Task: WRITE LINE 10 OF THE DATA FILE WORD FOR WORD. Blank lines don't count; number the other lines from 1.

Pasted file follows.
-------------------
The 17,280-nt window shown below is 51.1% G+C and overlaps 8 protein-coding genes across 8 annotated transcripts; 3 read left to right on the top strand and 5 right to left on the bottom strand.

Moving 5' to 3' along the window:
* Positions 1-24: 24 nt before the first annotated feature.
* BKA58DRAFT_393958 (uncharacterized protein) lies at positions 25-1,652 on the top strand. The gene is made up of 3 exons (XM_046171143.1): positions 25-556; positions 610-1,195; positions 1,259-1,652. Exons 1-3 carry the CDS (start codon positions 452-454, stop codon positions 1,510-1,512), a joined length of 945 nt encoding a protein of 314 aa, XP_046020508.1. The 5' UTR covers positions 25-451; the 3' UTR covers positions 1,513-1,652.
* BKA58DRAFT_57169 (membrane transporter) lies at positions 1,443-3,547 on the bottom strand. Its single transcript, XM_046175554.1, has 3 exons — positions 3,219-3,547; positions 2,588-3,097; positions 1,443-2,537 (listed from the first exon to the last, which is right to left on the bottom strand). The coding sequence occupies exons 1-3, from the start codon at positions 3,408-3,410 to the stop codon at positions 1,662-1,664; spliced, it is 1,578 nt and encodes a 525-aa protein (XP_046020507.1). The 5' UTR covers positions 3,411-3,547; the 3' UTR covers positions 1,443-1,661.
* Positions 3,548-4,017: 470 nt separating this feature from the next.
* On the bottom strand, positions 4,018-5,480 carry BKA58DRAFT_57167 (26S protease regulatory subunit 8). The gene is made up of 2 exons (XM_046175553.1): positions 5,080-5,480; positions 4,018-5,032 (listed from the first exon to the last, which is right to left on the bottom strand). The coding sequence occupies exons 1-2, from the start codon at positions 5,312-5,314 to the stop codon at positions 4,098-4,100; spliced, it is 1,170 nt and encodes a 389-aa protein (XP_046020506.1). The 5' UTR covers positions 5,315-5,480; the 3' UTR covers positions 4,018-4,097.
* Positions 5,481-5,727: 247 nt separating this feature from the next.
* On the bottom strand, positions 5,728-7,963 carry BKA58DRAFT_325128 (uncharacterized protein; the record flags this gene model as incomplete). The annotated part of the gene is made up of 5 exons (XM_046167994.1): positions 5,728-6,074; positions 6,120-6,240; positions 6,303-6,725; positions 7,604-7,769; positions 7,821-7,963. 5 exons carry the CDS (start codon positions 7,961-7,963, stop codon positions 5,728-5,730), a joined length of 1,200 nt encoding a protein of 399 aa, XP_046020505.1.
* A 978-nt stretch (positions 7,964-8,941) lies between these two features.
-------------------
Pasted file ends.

* A 978-nt stretch (positions 7,964-8,941) lies between these two features.